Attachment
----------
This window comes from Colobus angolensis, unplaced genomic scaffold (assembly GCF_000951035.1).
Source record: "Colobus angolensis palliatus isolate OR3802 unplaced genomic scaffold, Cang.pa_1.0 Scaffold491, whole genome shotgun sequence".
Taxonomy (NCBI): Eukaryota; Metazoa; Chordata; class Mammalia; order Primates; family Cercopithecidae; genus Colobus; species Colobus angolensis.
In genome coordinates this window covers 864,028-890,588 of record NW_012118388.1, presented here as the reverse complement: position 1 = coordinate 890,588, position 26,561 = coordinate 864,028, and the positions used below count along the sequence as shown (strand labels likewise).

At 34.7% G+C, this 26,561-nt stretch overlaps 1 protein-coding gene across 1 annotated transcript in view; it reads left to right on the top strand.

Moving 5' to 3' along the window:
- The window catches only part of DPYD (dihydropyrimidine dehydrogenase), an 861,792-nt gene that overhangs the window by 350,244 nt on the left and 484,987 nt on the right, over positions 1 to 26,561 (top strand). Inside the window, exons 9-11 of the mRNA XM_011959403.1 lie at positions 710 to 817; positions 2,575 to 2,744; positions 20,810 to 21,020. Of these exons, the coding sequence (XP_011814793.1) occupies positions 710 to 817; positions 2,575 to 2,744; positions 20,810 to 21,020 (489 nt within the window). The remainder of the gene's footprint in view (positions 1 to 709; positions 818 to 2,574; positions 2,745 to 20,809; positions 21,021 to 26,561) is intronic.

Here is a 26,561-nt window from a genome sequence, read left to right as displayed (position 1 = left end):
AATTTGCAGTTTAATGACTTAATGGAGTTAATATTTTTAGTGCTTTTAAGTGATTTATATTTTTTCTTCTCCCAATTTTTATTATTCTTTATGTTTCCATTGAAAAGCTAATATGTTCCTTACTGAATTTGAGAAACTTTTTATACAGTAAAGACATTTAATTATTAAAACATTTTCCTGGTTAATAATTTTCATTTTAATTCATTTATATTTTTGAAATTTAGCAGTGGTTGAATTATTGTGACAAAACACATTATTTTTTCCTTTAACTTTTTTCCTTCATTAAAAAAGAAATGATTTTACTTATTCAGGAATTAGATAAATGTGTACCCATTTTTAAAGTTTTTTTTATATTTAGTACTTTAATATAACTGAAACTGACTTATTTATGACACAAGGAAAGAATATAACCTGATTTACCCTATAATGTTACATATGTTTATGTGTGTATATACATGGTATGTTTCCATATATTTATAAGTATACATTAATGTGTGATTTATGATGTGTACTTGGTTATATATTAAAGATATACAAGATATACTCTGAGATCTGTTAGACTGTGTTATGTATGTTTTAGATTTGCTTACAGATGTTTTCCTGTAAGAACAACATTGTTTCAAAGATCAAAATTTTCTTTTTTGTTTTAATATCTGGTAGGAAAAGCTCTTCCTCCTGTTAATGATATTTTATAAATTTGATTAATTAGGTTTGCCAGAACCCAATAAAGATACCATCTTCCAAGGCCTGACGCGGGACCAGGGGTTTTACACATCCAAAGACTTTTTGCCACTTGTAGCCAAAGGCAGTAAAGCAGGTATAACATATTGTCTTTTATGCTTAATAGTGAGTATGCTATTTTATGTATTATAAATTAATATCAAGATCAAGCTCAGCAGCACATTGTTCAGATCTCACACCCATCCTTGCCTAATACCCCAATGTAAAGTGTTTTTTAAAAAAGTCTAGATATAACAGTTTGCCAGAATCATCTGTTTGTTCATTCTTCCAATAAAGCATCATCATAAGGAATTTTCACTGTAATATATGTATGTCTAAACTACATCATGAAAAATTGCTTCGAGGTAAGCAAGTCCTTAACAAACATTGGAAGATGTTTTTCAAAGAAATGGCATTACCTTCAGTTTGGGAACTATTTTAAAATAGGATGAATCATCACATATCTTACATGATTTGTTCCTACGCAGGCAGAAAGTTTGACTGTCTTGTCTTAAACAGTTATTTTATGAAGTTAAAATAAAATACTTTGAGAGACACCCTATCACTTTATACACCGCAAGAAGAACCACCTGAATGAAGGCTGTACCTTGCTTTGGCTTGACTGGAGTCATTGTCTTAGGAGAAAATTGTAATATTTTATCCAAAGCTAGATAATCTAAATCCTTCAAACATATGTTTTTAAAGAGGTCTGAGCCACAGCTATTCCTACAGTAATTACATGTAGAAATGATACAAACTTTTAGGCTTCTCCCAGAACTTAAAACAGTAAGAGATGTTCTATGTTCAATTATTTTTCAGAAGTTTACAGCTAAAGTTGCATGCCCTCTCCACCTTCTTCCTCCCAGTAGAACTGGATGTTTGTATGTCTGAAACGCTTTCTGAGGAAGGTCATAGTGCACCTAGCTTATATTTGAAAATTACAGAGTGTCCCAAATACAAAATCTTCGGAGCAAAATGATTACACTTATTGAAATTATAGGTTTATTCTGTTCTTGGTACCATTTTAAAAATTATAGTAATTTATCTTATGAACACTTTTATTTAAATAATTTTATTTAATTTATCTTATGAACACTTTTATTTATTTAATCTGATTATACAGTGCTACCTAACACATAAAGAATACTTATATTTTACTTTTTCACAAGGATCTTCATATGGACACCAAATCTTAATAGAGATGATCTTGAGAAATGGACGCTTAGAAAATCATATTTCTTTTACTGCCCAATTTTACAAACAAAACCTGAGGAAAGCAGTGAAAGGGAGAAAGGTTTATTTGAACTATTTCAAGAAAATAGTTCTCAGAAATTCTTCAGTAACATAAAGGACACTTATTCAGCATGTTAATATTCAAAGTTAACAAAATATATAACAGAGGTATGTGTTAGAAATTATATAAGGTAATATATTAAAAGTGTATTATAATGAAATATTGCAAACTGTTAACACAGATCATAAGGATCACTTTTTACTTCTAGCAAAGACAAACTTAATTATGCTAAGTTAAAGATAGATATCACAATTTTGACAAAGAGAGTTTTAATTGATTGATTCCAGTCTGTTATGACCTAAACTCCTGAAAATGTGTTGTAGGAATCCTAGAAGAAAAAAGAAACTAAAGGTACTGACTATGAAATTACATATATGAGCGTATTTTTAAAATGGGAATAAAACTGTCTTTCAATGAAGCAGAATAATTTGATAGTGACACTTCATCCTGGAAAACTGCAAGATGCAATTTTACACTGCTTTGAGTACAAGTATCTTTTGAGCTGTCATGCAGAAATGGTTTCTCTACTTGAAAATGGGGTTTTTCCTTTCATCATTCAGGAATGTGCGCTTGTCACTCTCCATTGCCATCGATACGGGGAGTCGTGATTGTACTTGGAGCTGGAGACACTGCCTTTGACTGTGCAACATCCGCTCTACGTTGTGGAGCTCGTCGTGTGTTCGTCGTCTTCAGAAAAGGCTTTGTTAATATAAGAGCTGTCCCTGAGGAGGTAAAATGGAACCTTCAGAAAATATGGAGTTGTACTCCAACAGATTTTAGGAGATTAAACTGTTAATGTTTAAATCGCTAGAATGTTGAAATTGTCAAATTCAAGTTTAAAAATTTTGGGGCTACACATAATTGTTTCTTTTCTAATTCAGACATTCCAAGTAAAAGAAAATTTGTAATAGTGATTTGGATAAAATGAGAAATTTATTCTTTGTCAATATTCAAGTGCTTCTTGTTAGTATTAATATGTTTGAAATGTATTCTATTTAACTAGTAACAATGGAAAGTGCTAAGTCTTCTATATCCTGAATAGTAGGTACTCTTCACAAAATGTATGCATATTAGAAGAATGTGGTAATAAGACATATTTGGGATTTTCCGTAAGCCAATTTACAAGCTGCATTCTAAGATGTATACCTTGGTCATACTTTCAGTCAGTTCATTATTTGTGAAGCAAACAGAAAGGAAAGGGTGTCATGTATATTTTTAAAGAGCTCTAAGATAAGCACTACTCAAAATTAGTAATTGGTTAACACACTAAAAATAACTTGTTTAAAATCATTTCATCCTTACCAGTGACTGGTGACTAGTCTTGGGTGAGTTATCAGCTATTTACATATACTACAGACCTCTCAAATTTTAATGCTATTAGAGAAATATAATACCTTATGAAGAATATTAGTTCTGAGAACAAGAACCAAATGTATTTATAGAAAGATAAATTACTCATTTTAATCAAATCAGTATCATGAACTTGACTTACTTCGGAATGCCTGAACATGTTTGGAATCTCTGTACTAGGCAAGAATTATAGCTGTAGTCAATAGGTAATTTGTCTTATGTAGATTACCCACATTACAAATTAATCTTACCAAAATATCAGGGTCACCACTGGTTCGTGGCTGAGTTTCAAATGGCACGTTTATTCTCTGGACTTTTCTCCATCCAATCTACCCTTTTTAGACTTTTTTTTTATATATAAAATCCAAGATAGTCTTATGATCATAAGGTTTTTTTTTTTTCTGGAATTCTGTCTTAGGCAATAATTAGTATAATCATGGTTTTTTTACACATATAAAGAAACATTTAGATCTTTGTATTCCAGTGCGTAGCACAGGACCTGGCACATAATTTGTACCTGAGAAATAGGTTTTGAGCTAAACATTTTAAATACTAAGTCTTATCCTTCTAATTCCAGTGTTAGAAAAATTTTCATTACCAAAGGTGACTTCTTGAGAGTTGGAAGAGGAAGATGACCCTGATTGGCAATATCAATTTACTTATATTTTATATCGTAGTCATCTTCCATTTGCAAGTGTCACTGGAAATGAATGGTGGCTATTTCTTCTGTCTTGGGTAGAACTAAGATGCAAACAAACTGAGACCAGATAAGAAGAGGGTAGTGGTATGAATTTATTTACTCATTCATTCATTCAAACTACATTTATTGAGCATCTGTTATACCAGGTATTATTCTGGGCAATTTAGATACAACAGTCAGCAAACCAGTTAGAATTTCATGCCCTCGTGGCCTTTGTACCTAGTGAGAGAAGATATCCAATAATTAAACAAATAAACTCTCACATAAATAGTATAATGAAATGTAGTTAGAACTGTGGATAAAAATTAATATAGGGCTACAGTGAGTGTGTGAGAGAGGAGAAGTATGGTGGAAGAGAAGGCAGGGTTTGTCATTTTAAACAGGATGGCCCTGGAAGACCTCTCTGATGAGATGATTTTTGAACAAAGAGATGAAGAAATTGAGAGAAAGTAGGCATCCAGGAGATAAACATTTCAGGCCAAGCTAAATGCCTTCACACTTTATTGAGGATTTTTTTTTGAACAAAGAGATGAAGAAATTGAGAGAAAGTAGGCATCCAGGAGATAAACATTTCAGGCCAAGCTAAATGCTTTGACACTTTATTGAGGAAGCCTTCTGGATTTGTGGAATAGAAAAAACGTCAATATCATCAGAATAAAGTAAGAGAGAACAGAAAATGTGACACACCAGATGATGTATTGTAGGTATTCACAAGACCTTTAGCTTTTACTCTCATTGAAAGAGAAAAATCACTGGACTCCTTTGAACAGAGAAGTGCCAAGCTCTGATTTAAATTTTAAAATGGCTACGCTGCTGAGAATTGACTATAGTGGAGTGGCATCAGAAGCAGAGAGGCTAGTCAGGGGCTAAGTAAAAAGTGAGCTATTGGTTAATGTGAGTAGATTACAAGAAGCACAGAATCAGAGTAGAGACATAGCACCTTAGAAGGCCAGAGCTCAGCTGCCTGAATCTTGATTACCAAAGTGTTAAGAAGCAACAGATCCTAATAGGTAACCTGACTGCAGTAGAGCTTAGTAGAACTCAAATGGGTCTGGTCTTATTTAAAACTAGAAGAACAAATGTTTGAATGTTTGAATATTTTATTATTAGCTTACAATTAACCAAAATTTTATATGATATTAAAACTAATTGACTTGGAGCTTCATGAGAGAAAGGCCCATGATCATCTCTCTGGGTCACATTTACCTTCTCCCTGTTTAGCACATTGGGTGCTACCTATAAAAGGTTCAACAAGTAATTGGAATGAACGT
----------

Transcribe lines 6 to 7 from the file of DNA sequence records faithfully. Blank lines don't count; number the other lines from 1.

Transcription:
Moving 5' to 3' along the window:
- The window catches only part of DPYD (dihydropyrimidine dehydrogenase), an 861,792-nt gene that overhangs the window by 350,244 nt on the left and 484,987 nt on the right, over positions 1 to 26,561 (top strand). Inside the window, exons 9-11 of the mRNA XM_011959403.1 lie at positions 710 to 817; positions 2,575 to 2,744; positions 20,810 to 21,020. Of these exons, the coding sequence (XP_011814793.1) occupies positions 710 to 817; positions 2,575 to 2,744; positions 20,810 to 21,020 (489 nt within the window). The remainder of the gene's footprint in view (positions 1 to 709; positions 818 to 2,574; positions 2,745 to 20,809; positions 21,021 to 26,561) is intronic.